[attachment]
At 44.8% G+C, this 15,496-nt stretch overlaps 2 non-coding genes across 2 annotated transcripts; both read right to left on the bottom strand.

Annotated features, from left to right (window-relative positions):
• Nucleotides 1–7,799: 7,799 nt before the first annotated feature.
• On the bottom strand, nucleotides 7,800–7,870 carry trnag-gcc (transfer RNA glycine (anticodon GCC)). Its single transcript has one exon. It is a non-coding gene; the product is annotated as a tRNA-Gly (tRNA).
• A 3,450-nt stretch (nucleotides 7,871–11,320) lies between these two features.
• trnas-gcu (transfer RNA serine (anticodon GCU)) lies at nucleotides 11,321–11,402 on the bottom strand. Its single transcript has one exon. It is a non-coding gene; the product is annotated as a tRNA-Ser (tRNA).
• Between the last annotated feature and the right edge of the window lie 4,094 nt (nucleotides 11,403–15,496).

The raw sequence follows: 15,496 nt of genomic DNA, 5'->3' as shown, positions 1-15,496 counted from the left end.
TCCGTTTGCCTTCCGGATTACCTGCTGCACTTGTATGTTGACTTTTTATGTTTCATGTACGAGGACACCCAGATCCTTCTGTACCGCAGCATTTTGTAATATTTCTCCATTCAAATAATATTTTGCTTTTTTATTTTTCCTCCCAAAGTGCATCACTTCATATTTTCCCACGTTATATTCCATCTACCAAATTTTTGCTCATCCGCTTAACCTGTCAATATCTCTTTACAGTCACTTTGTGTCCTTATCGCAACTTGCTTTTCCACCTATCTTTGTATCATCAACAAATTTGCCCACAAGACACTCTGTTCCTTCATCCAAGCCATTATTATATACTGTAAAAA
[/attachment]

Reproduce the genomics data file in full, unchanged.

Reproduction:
At 44.8% G+C, this 15,496-nt stretch overlaps 2 non-coding genes across 2 annotated transcripts; both read right to left on the bottom strand.

Annotated features, from left to right (window-relative positions):
• Nucleotides 1–7,799: 7,799 nt before the first annotated feature.
• On the bottom strand, nucleotides 7,800–7,870 carry trnag-gcc (transfer RNA glycine (anticodon GCC)). Its single transcript has one exon. It is a non-coding gene; the product is annotated as a tRNA-Gly (tRNA).
• A 3,450-nt stretch (nucleotides 7,871–11,320) lies between these two features.
• trnas-gcu (transfer RNA serine (anticodon GCU)) lies at nucleotides 11,321–11,402 on the bottom strand. Its single transcript has one exon. It is a non-coding gene; the product is annotated as a tRNA-Ser (tRNA).
• Between the last annotated feature and the right edge of the window lie 4,094 nt (nucleotides 11,403–15,496).

The raw sequence follows: 15,496 nt of genomic DNA, 5'->3' as shown, positions 1-15,496 counted from the left end.
TCCGTTTGCCTTCCGGATTACCTGCTGCACTTGTATGTTGACTTTTTATGTTTCATGTACGAGGACACCCAGATCCTTCTGTACCGCAGCATTTTGTAATATTTCTCCATTCAAATAATATTTTGCTTTTTTATTTTTCCTCCCAAAGTGCATCACTTCATATTTTCCCACGTTATATTCCATCTACCAAATTTTTGCTCATCCGCTTAACCTGTCAATATCTCTTTACAGTCACTTTGTGTCCTTATCGCAACTTGCTTTTCCACCTATCTTTGTATCATCAACAAATTTGCCCACAAGACACTCTGTTCCTTCATCCAAGCCATTATTATATACTGTAAAAA